The number of Americans who belong to a church continued a steady trends of decline, according to a new Gallup poll. This has many implications for American culture, including higher education, as I’ve noted previously.
Let me summarize the poll’s highlights, then offer some thoughts about what they portend for the nation’s future.
First, there’s a drop in the proportion of Americans who report belonging to a church or related institution. “In 2020, 47% of Americans said they belonged to a church, synagogue or mosque, down from 50% in 2018 and 70% in 1999.” Fewer than one half of us belong to a church etc., which is quite a change:
That’s for all Americans. Now, for the (albeit large) subset who explicitly claim a religious affiliation, their church membership has also declined significantly. “Between 1998 and 2000, an average of 73% of religious Americans belonged to a church, synagogue or mosque. Over the past three years, the average has fallen to 60%.”
Second, one might expect different patterns of religious behavior across different generations, and one would be right. However, the decline in church membership occurred across all demographics, even among the oldest.
The two major trends driving the drop in church membership — more adults with no religious preference and falling rates of church membership among people who do have a religion — are apparent in each of the generations over time. Since the turn of the century, there has been a near doubling in the percentage of traditionalists (from 4% to 7%), baby boomers (from 7% to 13%) and Gen Xers (11% to 20%) with no religious affiliation.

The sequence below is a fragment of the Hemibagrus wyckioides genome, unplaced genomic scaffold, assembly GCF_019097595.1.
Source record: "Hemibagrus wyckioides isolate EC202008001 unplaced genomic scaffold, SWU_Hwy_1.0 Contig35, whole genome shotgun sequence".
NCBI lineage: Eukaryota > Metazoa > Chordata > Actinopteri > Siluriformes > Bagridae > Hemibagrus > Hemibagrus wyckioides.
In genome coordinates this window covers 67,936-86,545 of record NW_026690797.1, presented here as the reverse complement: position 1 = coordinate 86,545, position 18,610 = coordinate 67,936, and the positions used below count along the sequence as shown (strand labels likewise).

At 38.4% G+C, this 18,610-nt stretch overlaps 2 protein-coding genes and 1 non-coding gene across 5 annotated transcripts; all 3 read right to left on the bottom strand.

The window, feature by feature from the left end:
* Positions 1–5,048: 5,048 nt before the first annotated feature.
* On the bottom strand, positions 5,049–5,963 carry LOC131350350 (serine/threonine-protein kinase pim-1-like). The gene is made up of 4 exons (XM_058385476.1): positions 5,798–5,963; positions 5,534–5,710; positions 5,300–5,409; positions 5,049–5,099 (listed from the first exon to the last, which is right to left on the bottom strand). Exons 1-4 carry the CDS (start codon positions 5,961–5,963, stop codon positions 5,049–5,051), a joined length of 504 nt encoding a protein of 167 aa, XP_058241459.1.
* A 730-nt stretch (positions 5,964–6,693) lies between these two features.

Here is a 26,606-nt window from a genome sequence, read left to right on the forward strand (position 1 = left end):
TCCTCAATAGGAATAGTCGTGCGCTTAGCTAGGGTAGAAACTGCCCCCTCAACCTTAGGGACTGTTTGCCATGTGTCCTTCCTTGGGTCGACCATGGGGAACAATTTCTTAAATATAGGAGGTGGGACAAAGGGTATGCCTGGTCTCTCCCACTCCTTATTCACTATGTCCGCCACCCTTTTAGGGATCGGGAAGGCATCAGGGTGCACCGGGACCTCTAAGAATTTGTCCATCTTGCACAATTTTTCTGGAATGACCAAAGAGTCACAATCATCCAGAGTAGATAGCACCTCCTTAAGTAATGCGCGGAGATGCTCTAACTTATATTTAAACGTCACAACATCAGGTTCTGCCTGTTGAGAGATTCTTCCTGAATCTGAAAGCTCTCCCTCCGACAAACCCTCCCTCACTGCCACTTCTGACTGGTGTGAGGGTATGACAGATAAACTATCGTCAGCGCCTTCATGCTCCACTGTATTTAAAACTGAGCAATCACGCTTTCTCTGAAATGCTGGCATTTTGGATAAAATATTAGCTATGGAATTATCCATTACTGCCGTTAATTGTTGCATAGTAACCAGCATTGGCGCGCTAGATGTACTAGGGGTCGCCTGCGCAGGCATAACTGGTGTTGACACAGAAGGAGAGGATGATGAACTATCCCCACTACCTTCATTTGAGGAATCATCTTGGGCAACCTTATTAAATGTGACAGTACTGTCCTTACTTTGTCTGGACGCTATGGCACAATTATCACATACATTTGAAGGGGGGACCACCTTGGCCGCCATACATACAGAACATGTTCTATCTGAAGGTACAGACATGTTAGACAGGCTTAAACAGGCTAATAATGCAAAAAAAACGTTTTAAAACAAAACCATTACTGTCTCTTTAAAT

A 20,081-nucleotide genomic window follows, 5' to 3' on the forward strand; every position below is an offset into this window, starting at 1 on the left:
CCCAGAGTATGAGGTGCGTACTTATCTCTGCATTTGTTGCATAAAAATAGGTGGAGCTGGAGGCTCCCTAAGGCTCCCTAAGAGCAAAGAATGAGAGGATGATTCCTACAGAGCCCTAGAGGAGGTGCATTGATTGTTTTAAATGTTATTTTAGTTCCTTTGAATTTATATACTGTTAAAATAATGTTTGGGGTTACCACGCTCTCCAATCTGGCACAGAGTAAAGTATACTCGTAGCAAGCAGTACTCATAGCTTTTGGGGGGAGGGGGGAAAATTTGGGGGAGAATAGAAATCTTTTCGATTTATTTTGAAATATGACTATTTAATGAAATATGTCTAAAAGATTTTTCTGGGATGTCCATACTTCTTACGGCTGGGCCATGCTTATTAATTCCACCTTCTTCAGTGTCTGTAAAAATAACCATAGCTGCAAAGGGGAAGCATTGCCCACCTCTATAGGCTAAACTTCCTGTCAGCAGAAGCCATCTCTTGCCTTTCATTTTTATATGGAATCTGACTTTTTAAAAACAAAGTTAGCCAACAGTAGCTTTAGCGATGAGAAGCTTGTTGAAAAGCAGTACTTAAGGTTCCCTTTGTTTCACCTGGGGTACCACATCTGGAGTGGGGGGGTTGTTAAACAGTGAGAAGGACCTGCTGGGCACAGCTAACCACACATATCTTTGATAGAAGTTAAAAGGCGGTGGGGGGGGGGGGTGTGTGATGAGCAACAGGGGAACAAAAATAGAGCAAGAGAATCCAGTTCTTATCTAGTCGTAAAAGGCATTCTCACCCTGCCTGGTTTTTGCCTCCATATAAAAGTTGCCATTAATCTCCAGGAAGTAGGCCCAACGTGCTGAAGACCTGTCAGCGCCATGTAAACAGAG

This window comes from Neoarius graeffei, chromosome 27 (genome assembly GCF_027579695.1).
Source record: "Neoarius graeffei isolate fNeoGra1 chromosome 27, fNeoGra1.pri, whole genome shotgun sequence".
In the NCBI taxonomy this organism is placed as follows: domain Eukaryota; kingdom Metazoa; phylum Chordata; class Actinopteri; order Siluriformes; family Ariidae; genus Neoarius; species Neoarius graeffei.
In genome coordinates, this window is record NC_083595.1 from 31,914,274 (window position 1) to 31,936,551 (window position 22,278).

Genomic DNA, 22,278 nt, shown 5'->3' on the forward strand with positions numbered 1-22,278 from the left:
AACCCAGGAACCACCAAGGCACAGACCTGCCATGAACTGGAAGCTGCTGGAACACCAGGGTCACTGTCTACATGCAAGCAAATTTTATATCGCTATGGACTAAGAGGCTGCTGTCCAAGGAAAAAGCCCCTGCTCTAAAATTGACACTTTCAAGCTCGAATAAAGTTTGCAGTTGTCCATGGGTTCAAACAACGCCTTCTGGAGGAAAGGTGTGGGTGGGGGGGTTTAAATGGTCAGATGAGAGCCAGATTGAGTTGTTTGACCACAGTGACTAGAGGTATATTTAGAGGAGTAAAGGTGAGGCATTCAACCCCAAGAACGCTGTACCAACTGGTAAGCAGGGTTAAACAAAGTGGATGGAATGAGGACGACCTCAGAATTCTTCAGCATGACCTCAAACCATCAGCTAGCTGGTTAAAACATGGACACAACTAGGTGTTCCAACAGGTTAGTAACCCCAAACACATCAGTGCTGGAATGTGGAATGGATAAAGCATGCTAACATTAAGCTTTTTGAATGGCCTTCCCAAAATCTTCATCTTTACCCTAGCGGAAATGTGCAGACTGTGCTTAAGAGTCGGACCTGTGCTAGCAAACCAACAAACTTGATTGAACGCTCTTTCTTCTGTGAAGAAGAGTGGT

Every age dropped, except for the population without long enough a track record to tell. And they dropped by significant amounts, 9 to 12 points.
Some generational differences are present, as I said, and you can see them in the very high disaffiliation rates for the youngest Americans:
Currently, 31% of millennials have no religious affiliation, which is up from 22% a decade ago. Similarly, 33% of the portion of Generation Z that has reached adulthood have no religious preference…
[C]hurch membership is lower in each younger generation of conservatives than in each older generation — 51% of conservative millennials, 64% of conservative Gen Xers, 70% of conservative baby boomers and 71% of conservative traditionalists in 2018-2020 belong to a church.
Third, the demographic differences are fascinating, not least because church membership declined across every single one measured:
Gender, race, education, politics, geography, faith, marriage status – every single way Gallup slices it, Americans are stepping back from belonging to churches. We can find some interesting differences between groups, yes, like the way a majority of men no longer belong to a church, or the steeper decline among Catholics compared to Protestants.
So what does this mean for American culture and higher education in the future?
As I’ve said before, the trend could point to the long-predicted secularization of the United States, way behind other peer nations. That can suggest a reduction in religious influence across the board, from politics to popular culture and mores.